Mild winter leads to uncertain syrup season
MaryAnn Hayes of the Vermontville Maple Syrup Corporation checks sap buckets in Vermontville Tuesday.
This year's maple syrup season is too close to call, given the mix of mild conditions and cold snaps.
“Everybody says 'I don't know.' They've never seen a year like this,” Vermontville Maple Syrup Corporation Festival President Steve Hayes said.
The corporation tapped maples in the village of Vermontville Saturday in anticipation of warm weather, though MaryAnn Hayes said many producers have yet to tap.
The Hayeses were surprised to find an inch of sap already in the bottom of some buckets by Tuesday evening, given the cold weather.
Tree sap runs when temperatures warm up, but once the trees start to bud in the spring, sap becomes bitter and unusable. The best time for sap collecting is when temperatures are above freezing during the day for sap to run, but below freezing at night to prevent budding.
“If there's no frost, they're going to start to bud as soon as it gets quite warm and stays warm,” Steve Hayes said. “Once the buds pop on the trees, we're done.”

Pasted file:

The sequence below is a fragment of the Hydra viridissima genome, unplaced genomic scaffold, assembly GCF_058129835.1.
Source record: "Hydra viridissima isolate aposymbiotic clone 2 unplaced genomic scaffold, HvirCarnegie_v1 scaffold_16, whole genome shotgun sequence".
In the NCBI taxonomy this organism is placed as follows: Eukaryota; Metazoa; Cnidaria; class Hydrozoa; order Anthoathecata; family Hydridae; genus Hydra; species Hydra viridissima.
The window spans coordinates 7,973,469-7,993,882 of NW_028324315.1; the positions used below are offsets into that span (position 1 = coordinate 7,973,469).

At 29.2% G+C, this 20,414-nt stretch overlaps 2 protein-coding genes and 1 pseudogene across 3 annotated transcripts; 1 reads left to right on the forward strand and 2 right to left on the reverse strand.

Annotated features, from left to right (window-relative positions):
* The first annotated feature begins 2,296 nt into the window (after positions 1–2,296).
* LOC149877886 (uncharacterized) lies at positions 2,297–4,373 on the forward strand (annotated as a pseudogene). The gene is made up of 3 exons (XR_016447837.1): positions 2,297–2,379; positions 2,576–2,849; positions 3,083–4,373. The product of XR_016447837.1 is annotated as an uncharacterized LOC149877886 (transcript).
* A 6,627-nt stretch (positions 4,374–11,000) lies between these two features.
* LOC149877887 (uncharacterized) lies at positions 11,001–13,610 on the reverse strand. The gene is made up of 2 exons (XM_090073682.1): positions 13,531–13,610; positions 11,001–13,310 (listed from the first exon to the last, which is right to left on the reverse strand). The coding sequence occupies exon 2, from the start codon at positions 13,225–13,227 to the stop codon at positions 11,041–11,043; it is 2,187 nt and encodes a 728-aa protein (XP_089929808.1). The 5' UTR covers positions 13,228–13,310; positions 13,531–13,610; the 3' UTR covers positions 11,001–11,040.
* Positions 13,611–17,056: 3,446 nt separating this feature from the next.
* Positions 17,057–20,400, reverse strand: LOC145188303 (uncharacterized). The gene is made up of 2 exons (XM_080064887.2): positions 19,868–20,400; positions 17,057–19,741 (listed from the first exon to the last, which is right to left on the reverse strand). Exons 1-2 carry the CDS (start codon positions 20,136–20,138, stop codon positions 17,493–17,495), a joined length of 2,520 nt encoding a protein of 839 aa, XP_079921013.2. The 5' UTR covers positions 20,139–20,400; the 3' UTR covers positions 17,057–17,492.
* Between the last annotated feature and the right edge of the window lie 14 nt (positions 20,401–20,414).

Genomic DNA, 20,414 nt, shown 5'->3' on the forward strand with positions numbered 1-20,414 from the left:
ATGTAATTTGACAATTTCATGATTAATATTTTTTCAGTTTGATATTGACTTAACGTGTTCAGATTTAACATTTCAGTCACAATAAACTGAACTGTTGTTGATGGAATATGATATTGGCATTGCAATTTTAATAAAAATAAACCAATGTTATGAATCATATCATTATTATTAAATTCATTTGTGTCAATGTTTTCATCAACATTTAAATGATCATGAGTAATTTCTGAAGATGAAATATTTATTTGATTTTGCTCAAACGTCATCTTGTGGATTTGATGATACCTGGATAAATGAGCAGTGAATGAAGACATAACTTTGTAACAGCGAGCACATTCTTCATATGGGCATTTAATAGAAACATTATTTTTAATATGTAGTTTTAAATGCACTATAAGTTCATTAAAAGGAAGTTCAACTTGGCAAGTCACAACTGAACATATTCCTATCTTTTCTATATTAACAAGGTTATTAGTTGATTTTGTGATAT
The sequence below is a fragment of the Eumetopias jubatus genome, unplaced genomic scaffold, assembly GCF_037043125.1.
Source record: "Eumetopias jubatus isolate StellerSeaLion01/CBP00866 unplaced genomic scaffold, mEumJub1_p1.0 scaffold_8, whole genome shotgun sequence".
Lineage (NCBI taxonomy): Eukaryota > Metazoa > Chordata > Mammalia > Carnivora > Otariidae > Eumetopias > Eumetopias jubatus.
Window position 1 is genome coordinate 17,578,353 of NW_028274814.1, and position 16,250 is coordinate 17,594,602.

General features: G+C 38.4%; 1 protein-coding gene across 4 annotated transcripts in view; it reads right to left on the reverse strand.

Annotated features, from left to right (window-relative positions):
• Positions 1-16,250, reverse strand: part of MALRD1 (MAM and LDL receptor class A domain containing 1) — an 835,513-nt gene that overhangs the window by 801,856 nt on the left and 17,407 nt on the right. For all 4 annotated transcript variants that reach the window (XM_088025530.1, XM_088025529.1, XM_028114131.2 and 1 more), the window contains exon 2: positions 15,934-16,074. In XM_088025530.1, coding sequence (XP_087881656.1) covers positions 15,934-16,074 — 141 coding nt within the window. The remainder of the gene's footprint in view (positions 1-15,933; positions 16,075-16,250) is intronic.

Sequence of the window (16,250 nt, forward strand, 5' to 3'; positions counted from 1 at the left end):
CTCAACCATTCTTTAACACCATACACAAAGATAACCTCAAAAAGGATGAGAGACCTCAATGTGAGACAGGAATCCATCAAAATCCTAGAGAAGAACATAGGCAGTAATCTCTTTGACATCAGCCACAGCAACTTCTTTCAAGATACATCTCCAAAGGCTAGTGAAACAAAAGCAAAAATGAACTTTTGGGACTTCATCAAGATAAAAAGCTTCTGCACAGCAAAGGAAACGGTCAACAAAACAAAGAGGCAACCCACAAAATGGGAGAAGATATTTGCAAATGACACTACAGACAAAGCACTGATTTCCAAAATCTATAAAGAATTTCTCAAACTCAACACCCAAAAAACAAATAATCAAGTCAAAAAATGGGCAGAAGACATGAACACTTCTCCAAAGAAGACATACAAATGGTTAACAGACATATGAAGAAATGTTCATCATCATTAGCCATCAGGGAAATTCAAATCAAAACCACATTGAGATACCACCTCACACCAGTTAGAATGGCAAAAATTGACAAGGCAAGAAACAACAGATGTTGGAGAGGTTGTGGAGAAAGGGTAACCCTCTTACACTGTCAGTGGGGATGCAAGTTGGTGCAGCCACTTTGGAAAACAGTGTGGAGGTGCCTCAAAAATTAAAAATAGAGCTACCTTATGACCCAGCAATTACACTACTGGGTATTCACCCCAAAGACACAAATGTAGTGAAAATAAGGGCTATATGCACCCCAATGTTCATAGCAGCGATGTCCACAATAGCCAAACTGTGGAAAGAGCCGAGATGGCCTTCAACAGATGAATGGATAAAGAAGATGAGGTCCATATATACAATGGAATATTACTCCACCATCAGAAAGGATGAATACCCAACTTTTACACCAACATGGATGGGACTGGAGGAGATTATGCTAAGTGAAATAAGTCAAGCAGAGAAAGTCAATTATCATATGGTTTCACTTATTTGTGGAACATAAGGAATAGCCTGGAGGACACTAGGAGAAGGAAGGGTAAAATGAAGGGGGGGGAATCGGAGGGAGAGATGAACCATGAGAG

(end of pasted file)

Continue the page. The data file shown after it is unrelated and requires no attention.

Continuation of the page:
MaryAnn Hayes said an ideal syrup season lasts four to six weeks.
“We were all a little leery about going into the year without any frost in the ground,” Nashville Maple Syrup Association President Kalen Swift said. “Overall we've had a very light winter.”
But when the temperatures recently dropped into single digits, syrup producers breathed a sigh of relief that the season might hold out.
“I have a little better feeling right now,” Swift said. “Until we get to the end, we really don't know.”
“It just seemed like it took a long time for winter to get here,” MaryAnn Hayes said.
But with the recent cold spell, she said she is “hopeful, optimistic” for a good year.
Both producers say they hope to have their first sap boil in about a week.